Skip to main content
ARS Home » Northeast Area » Kearneysville, West Virginia » Appalachian Fruit Research Laboratory » Innovative Fruit Production, Improvement, and Protection » Research » Publications at this Location » Publication #370676

Research Project: Integrated Orchard Management and Automation for Deciduous Tree Fruit Crops (BRIDGE PROJECT)

Location: Innovative Fruit Production, Improvement, and Protection

Title: Effect of deltamethrin-incorporated nets on mobility and survivorship of Halyomorpha halys (Hemiptera: Pentatomidae) adults and nymphs in the laboratory

item IBRAHIM, AYA - University Of Udine
item Kirkpatrick, Danielle
item NIXON, LAURA - Oak Ridge Institute For Science And Education (ORISE)
item Ludwick, Dalton
item ANFORA, GIANFRANCO - Fondazione Edmund Mach
item Leskey, Tracy

Submitted to: Journal of Applied Entomology
Publication Type: Peer Reviewed Journal
Publication Acceptance Date: 4/17/2020
Publication Date: 5/6/2020
Citation: Ibrahim, A., Kirkpatrick, D.M., Nixon, L., Ludwick, D.C., Anfora, G., Leskey, T.C. 2020. Effect of deltamethrin-incorporated nets on mobility and survivorship of Halyomorpha halys (Hemiptera: Pentatomidae) adults and nymphs in the laboratory. Journal of Applied Entomology.

Interpretive Summary: The brown marmorated stink bug (BMSB) is an invasive pest in North America and Europe that has caused significant agricultural problems in specialty and row crops. To combat this invasive stink bug pest, growers apply repeated applications of broad-spectrum insecticides that will reduce agricultural injury but lead to problems from secondary pests and increase production costs. A potential replacement for these insecticide applications are long-lasting insecticide treated nets (LLINs) which can be used as a killing agent for BMSB, particularly in attract-and-kill systems. Here, we evaluated the effect of LLIN exposure on adults and nymphs in terms of survivorship and mobility during short duration exposures ranging from 1.25 and 7.25 minutes. We found that about ~75% of adults and nymphs succumbed to exposure regardless of duration. Additionally, vertical mobility of adults and nymphs were significantly affected, whereas, horizontal mobility was less so for nymphs. Adult flight activity also was not significantly affected. Thus, using stimuli such as the BMSB aggregation pheromone to increase BMSB attraction and retention beyond exposure times evaluated here likely can improve overall impact of LLIN exposure on BMSB mobility and reduce overall survivorship.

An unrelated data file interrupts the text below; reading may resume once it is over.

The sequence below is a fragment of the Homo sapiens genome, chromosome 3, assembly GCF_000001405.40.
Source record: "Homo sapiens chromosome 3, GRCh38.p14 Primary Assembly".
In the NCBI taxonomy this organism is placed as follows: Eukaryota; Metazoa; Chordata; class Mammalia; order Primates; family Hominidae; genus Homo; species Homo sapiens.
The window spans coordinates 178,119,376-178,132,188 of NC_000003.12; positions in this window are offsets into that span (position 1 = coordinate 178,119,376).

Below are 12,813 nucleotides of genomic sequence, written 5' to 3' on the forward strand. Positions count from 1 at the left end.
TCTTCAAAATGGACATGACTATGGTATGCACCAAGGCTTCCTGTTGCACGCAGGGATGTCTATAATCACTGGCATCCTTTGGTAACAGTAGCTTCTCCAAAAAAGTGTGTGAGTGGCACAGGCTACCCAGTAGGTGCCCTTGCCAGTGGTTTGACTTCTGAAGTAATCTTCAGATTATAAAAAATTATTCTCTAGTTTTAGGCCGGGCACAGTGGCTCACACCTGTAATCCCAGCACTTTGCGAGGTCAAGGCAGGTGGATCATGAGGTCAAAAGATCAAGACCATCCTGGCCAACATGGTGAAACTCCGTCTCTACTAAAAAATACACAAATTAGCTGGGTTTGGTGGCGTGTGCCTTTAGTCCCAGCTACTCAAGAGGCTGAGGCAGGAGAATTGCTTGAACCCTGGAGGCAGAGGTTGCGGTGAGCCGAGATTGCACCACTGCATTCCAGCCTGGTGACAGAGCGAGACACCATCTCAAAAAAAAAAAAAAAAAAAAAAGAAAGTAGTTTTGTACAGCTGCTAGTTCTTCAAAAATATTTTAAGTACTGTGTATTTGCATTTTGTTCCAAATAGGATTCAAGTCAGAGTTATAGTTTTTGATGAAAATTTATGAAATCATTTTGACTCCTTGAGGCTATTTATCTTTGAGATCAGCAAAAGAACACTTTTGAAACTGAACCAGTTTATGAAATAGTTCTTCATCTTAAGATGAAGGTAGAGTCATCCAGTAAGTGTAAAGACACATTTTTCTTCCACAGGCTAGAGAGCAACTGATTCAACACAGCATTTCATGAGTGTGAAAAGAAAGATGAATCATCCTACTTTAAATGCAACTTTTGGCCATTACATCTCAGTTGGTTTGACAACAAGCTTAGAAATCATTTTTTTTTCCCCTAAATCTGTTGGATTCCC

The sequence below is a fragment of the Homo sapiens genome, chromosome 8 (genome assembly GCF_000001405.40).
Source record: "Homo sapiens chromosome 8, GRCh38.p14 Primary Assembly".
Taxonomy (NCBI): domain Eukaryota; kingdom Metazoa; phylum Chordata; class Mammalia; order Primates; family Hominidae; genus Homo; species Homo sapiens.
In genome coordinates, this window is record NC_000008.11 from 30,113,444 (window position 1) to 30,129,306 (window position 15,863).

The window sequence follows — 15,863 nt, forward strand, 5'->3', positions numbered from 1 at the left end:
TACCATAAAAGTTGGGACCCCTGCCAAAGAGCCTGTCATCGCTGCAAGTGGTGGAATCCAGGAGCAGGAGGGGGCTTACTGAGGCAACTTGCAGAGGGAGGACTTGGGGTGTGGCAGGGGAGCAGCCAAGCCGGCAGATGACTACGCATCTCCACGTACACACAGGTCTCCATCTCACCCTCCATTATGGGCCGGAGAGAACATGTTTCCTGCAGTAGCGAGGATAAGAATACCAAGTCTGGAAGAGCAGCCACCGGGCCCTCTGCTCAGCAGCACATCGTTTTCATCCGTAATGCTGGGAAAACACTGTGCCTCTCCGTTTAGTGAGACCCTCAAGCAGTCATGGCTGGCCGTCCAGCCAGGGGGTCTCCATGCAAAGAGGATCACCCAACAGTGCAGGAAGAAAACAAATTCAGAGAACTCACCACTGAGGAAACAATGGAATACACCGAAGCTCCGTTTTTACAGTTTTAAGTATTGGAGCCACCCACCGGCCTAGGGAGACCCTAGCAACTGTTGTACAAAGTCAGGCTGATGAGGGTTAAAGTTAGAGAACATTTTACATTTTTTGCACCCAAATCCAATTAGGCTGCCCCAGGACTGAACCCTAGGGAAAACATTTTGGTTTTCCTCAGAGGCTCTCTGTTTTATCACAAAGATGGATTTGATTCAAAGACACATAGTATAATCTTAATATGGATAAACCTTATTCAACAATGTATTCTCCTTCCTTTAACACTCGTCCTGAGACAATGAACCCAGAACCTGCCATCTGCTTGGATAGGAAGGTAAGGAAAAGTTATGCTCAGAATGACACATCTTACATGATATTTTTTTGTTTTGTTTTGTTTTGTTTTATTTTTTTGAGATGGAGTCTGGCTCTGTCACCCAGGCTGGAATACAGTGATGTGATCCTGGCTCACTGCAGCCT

Technical Abstract: The brown marmorated stink bug, Halyomorpha halys Stål (Hemiptera: Pentatomidae), is an invasive pest that attacks more than 170 host plant species in North America and Europe, including many economically important specialty and row crops. Toward that end, there has been a concerted effort to reduce frequent broad-spectrum insecticide applications made on vulnerable crops. One tool that has emerged recently is the use of long-lasting insecticide treated nets (LLINs) as a killing agent. Here, we conducted bioassays to evaluate the effect of direct contact on deltamethrin-impregnated LLINs on the behaviour and survivorship of H. halys nymphs and adults in the laboratory. Following exposure at three different durations (1.25, 4.25 or 7.25 min), vertical and horizontal mobility of adults and nymphs, and the flight capacity of adults were recorded and compared with individuals that were not exposed (control). Exposure to LLINs reduced the horizontal mobility (distance and velocity) and increased the angular velocity of H. halys adults, whereas, no significant differences were observed for nymphs. Contact with the LLINs also reduced vertical mobility of H. halys adults and nymphs. Flight distances by H. halys were not significantly affected at 22 hours post exposure to LLINs. Mortality of adults and nymphs at 7-d post exposure ranged from 73-77% regardless of exposure time. We discuss our findings within the context of the potential for and limitations of deploying LLINs in vulnerable crops to manage H. halys populations.